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How Happy to Be [Paperback]

Katrina Onstad
3.2 out of 5 stars  See all reviews (4 customer reviews)
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Book Description

Jan. 3 2006
Sharp, urban, witty, wise — this sparkling debut is the thinking woman’s answer to chick lit Maxime is an entertainment writer at a flailing neo-con newspaper. She’s been dining out too long, literally and figuratively, on a culture of celebrity worship and empty punditry. She seeks refuge from her better judgment in endless parties, ritual substance abuse, and half-hearted attempts to get herself fired, but in a libertarian newsroom where outrageous spin is the easiest way to sell papers, her bad-girl behaviour just wins her more accolades.

Along this path of self-destruction, Max’s past, comic and poignant, keeps intruding: memories of her mother’s brutal death and her hippie father’s crippling breakdown; the reappearance of an aging vegan idealist who briefly played her stepmom on the West Coast commune where she came of age; tender realizations about the bad artist she was supposed to marry and a long-lost boyfriend who seems exotically sane. When a host of prior indiscretions finally catches up with her, Maxime realizes that any chance at happiness depends on uncovering, at last, her one true story.

Set during the madness of the Toronto International Film Festival and weaving back and forth between Max’s commune past and her newsroom present, How Happy to Be portrays with razor-sharp insight and bittersweet wit a modern woman’s descent into — and eventual escape from — the deafening pop culture noise of the early twenty-first century. Intelligent, savvy, this novel marks the arrival of a remarkable new fiction talent.

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“Pop culture geeks will go nuts for Onstad’s brutal dissection of the life of a media whore. . . . A triumph.”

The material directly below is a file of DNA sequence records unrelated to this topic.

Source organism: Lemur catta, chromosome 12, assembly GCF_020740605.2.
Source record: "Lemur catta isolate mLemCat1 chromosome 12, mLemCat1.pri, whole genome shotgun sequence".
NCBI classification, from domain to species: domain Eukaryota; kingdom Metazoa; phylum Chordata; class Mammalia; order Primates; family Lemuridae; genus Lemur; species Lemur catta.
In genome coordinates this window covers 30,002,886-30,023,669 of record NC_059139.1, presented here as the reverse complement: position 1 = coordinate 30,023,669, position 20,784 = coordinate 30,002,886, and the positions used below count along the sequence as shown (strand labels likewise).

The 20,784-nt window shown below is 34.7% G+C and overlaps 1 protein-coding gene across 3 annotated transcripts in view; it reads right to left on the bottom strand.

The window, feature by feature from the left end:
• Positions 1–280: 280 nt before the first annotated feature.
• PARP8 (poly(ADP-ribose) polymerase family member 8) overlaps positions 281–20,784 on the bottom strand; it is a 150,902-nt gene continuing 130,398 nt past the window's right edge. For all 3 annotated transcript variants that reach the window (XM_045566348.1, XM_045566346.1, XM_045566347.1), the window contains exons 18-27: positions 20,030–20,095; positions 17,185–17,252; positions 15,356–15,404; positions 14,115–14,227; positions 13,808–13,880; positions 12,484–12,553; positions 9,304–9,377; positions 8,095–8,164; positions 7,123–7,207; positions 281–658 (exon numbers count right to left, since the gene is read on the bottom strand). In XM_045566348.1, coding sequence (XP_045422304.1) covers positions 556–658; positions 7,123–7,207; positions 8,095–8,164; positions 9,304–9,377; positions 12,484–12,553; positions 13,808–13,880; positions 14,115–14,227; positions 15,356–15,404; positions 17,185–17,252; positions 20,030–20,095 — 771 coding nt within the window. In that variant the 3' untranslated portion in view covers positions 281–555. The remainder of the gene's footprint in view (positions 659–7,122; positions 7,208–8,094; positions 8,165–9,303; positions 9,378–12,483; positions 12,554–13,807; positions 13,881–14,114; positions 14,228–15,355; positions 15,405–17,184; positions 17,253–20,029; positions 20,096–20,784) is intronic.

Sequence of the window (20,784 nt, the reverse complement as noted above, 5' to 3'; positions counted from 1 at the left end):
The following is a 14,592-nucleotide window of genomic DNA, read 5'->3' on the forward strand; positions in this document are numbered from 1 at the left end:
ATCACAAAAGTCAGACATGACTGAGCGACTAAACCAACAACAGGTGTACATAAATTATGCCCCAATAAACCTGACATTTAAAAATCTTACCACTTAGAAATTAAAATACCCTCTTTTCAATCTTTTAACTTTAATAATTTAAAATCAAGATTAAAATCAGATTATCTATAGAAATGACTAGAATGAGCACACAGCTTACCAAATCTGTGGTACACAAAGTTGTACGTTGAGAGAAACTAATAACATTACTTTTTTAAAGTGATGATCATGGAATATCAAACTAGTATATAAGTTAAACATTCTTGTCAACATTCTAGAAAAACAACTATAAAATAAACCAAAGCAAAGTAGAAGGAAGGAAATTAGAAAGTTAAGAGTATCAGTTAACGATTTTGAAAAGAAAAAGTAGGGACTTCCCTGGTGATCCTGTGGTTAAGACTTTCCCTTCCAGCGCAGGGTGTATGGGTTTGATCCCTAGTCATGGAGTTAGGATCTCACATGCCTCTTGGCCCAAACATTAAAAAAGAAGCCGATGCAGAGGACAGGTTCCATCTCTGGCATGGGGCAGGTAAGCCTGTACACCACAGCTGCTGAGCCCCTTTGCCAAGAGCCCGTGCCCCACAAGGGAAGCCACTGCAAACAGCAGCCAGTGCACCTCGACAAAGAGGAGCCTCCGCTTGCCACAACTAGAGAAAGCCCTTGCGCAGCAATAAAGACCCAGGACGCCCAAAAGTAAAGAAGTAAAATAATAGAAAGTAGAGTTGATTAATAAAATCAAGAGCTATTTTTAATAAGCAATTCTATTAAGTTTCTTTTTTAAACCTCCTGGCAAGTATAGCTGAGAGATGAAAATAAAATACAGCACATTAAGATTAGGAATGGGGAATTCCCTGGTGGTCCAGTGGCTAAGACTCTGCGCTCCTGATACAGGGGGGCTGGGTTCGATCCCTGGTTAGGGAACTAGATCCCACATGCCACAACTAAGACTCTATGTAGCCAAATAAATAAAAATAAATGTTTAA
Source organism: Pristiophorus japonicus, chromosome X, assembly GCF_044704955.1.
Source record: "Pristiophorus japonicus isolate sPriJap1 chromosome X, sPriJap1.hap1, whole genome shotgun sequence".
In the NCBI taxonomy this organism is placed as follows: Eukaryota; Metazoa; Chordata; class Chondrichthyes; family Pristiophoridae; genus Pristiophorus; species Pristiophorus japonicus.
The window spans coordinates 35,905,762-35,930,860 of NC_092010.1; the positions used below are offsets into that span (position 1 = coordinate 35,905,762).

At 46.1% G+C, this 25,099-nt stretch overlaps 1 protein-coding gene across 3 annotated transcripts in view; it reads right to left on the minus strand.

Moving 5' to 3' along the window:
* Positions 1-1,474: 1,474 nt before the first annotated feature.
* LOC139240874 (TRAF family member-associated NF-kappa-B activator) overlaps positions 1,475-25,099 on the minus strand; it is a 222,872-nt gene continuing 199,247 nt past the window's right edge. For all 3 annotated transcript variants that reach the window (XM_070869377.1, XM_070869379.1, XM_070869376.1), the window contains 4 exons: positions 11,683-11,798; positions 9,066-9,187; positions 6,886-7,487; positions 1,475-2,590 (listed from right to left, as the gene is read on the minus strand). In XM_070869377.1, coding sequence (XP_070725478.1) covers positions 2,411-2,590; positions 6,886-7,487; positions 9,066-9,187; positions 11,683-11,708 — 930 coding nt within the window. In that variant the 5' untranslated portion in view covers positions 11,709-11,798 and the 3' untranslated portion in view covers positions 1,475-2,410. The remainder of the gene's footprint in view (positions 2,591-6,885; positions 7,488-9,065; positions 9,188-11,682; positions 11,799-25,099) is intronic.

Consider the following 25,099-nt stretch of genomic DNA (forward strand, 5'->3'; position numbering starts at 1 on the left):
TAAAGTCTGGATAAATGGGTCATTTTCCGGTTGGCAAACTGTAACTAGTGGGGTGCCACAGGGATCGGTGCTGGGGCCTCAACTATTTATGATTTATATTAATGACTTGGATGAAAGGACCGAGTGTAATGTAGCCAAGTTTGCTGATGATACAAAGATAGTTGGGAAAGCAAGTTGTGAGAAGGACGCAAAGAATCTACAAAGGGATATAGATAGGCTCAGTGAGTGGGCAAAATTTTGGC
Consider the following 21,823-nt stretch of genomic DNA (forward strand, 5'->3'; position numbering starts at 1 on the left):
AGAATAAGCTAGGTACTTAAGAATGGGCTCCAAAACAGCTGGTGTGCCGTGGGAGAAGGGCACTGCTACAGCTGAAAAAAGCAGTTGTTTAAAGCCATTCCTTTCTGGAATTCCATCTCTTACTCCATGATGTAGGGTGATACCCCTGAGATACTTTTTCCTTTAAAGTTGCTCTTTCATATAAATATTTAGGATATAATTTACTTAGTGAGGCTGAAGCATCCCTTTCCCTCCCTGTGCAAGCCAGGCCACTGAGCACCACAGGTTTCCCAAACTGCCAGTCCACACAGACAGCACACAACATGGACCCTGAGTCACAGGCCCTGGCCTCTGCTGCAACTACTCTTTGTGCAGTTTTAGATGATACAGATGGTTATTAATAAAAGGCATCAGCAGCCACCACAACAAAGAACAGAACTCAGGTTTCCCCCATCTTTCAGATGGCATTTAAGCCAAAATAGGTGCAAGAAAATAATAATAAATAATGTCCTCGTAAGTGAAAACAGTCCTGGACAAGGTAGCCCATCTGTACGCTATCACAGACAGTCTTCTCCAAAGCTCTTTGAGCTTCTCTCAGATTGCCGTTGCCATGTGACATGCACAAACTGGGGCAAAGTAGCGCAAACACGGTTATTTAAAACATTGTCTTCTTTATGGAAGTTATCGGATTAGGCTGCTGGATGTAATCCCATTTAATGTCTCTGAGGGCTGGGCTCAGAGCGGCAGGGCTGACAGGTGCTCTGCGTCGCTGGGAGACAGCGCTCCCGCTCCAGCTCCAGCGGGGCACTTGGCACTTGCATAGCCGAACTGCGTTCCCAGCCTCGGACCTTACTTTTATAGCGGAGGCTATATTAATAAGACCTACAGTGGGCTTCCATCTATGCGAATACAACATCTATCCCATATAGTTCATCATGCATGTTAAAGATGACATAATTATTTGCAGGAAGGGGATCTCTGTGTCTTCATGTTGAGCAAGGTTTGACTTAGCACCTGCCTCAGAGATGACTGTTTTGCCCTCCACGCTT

NOW Magazine

“Katrina Onstad’s How Happy to Be is an acerbic, hilarious and culturally astute page-turner of a debut.”

“Young women will relate profoundly and personally . . . . A working woman’s Nick Hornby, Onstad has created a pithy, poppy text about being adrift.”
Globe and Mail

“Katrina Onstad’s debut novel is wickedly funny, with a biting edge that makes How Happy to Be a must-read for those cold winter nights.”
Weekly Scoop

“A deft meditation on nostalgia, grieving and familial relations. . . .Fresh, compelling and flawless.”
Toronto Star

“[An] ambitious and impressive first novel . . . intelligent and arresting. An auspicious literary debut.”
National Post

“Witty. . . fine writing.”
— Montreal Gazette

How Happy to Be successfully mixes funny and frothy chick-lit scenarios with an ambitious emotional reckoning.”
Fashion Magazine

“Katrina Onstad finds that magic place between fact and fiction and charms the reader with her discovery. A wonderful book.”
—Douglas Coupland

“Katrina Onstad writes poignantly about the failed ideals of one generation and the lack of ideals in this one. From communes to movie stars, this book is an act of redemption, one that is funny, wise and honest.”
—David Layton

“Katrina Onstad offers a sharp, new edge to the Canadian literary landscape. How Happy to Be jumps out at the reader with a hip, ironic voice that offers a poignant mixture of sassy humour and raw exploration of human alienation.”
—Lawrence Hill

About the Author

Katrina Onstad is a film and culture writer for CBC Arts Online and has had her work published internationally. She was formerly the National Post film columnist. Katrina Onstad lives in Toronto.

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Customer Reviews

3.2 out of 5 stars
3.2 out of 5 stars
Most helpful customer reviews
1 of 1 people found the following review helpful
5.0 out of 5 stars Funny and thoughtful - brought tears to my eyes Jan. 3 2006
By A Customer
I didn't know what to expect from this book. I know Onstad's writing from her film criticism, which I like, but I didn't know if she'd do as well at fiction. Well, she does. It's funny and sharp, which wasn't a surprise, but I was surprised at how sad some of it was, and how good she was at creating a mood with her words. I laughed out loud at some parts and became almost tearful at others, which isn't usual for me when reading a book. I look forward to more fiction from her.